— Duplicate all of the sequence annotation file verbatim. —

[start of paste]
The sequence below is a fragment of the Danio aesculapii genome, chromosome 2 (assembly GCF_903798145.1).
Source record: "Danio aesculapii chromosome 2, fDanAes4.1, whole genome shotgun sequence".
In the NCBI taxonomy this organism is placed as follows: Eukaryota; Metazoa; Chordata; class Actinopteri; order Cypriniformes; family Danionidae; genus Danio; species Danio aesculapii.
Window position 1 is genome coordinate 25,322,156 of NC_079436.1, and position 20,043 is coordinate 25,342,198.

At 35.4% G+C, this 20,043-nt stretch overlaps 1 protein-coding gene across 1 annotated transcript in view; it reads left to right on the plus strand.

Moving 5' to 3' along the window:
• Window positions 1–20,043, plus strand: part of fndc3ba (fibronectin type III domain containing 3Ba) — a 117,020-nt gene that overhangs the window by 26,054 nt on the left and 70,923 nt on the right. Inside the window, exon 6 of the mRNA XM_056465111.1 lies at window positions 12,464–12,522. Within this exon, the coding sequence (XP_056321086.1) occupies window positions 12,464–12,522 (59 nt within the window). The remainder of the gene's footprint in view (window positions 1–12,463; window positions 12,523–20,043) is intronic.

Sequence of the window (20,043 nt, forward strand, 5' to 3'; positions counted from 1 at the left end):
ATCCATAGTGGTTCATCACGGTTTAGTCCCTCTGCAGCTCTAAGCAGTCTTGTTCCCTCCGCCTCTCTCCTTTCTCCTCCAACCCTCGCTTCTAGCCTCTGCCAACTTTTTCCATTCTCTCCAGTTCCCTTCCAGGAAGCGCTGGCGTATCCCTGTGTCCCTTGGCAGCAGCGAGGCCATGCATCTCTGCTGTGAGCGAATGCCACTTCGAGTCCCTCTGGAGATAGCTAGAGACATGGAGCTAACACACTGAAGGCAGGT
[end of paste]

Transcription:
The sequence below is a fragment of the Danio aesculapii genome, chromosome 2 (assembly GCF_903798145.1).
Source record: "Danio aesculapii chromosome 2, fDanAes4.1, whole genome shotgun sequence".
In the NCBI taxonomy this organism is placed as follows: Eukaryota; Metazoa; Chordata; class Actinopteri; order Cypriniformes; family Danionidae; genus Danio; species Danio aesculapii.
Window position 1 is genome coordinate 25,322,156 of NC_079436.1, and position 20,043 is coordinate 25,342,198.

At 35.4% G+C, this 20,043-nt stretch overlaps 1 protein-coding gene across 1 annotated transcript in view; it reads left to right on the plus strand.

Moving 5' to 3' along the window:
• Window positions 1–20,043, plus strand: part of fndc3ba (fibronectin type III domain containing 3Ba) — a 117,020-nt gene that overhangs the window by 26,054 nt on the left and 70,923 nt on the right. Inside the window, exon 6 of the mRNA XM_056465111.1 lies at window positions 12,464–12,522. Within this exon, the coding sequence (XP_056321086.1) occupies window positions 12,464–12,522 (59 nt within the window). The remainder of the gene's footprint in view (window positions 1–12,463; window positions 12,523–20,043) is intronic.

Sequence of the window (20,043 nt, forward strand, 5' to 3'; positions counted from 1 at the left end):
ATCCATAGTGGTTCATCACGGTTTAGTCCCTCTGCAGCTCTAAGCAGTCTTGTTCCCTCCGCCTCTCTCCTTTCTCCTCCAACCCTCGCTTCTAGCCTCTGCCAACTTTTTCCATTCTCTCCAGTTCCCTTCCAGGAAGCGCTGGCGTATCCCTGTGTCCCTTGGCAGCAGCGAGGCCATGCATCTCTGCTGTGAGCGAATGCCACTTCGAGTCCCTCTGGAGATAGCTAGAGACATGGAGCTAACACACTGAAGGCAGGT